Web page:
Police surround the Rehabilitation Center at Hollywood Hills, Fla., which had no air conditioning after Hurricane Irma knocked out power, Sept. 13, 2017. (John McCall/South Florida Sun-Sentinel via Associated Press)
Florida lawmakers, emergency management officials and nursing home owners met Friday in a bid to implement new safety rules following a tragedy that resulted from Hurricane Irma.
The group gathered in Tallahassee, the state capital, to try and meet a deadline set by Gov. Rick Scott, who drafted the new rules after a group of seniors died at the Rehabilitation Center at Hollywood Hills, the Sun Sentinel reported.
That death toll now stands at 11, after 94-year-old Alice Thomas died Thursday, the Miami Herald reported.
The nursing home became a grim symbol of the devastation of Hurricane Irma, which ripped through Florida earlier this month.
The deaths at the Rehabilitation Center, which had its license suspended earlier this week by the Agency for Health Care Administration, are currently under a criminal investigation.
Florida congresswoman speaks out about nursing home deaths
Following the tragedy, Scott invoked emergency powers to set forth new rules on nursing homes and assisted living facilities, giving them 60 days to install a generator capable of providing backup power for four days following an outage. Failure to do so will result in a fine.
But some nursing home officials claimed it would be nearly impossible to adhere to Scott's stipulations.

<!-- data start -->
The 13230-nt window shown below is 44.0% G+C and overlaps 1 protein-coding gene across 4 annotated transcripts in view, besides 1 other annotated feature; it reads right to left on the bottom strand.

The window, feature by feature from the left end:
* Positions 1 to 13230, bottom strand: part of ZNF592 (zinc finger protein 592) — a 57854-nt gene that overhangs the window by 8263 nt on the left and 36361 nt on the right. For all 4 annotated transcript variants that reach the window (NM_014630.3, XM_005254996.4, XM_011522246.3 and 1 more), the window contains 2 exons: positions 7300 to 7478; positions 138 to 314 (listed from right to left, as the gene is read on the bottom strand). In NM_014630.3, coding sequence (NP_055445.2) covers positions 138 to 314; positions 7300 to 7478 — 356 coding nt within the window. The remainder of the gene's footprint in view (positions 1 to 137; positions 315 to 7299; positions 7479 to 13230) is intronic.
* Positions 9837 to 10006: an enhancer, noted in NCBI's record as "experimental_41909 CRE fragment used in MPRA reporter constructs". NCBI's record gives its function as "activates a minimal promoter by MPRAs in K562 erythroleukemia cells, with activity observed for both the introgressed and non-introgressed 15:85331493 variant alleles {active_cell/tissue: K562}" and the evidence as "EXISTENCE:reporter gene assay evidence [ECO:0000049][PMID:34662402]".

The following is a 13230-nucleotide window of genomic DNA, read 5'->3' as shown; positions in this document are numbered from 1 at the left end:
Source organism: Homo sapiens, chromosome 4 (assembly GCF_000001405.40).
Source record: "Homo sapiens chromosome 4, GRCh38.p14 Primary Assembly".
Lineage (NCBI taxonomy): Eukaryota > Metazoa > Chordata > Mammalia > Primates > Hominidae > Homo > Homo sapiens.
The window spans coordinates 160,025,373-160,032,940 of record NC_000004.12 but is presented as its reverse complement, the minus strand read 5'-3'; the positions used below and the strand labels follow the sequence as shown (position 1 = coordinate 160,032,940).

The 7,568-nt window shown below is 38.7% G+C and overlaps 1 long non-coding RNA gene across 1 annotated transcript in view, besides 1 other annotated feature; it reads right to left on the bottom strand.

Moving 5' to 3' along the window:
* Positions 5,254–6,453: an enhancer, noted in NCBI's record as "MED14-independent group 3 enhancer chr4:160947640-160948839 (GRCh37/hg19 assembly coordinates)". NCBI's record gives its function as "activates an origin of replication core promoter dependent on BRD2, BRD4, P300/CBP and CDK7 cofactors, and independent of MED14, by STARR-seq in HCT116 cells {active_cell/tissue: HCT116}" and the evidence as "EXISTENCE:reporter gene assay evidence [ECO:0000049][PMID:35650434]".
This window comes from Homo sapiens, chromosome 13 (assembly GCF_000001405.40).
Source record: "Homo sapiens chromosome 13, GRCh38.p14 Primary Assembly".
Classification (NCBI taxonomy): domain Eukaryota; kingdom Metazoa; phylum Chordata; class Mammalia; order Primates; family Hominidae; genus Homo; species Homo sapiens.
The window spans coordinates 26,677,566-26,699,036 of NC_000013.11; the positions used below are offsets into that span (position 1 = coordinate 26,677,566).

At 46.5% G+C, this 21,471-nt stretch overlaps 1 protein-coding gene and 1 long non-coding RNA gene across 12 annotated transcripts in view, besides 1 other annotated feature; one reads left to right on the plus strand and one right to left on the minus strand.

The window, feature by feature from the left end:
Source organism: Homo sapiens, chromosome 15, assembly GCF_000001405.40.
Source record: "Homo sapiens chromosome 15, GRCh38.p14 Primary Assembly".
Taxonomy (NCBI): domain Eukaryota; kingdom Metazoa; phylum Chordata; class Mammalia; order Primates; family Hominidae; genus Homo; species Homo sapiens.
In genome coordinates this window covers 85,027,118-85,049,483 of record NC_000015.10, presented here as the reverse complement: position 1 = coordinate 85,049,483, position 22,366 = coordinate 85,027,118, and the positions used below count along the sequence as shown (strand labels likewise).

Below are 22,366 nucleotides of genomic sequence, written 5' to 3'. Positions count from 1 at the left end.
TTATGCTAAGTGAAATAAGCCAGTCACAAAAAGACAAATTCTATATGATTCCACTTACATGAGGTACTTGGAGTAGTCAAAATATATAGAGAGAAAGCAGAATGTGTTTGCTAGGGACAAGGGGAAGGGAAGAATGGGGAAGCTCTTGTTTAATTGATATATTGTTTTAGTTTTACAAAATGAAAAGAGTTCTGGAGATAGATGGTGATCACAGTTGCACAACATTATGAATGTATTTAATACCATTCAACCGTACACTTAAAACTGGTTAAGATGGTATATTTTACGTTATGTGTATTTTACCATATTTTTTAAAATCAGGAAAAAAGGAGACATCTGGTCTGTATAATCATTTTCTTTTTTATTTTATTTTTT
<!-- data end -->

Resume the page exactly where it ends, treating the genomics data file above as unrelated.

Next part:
"Compliance with the rule is impossible and time is running out," Steve Bahmer, president and CEO of LeadingAge Florida, an association that represents both nursing homes and assisted living facilities, told the Associated Press.
Justin Senior, the state's top health care regulator, warned the industry that the cost of not abiding by the new rules would be “greater than the cost of compliance.”
But a legal effort could take shape to challenge Scott’s regulations, given that they are not currently part of state law.
17,000 flood claims
Meanwhile, cleanup and restoration efforts were still underway throughout Florida, the Miami Herald reported. As of Thursday, nearly 17,000 flood insurance claims had been filed with FEMA, the Federal Emergency Management Agency, the Orlando Sentinel reported.
In Washington, Rep. Kevin Brady, R-Texas, chairman of the House Ways and Means Committee, proposed a bill that would give temporary tax relief to victims of hurricanes Harvey, Irma and Maria.
The bill would ease requirements for deducting individual property losses and allow people to draw on their retirement funds without penalty, as well as encourage donations to relief efforts by temporarily removing limits on deductions for charitable contributions.
It "helps hurricane victims keep more of their paycheck, deduct more of the cost of their expensive property damage, and have more affordable and immediate access to money they have saved for their retirement," he said in a statement. "These tax relief measures will help more people be able to bear the tremendous expense of recovering from these destructive hurricanes."
Brady plans to formally introduce the bill Monday.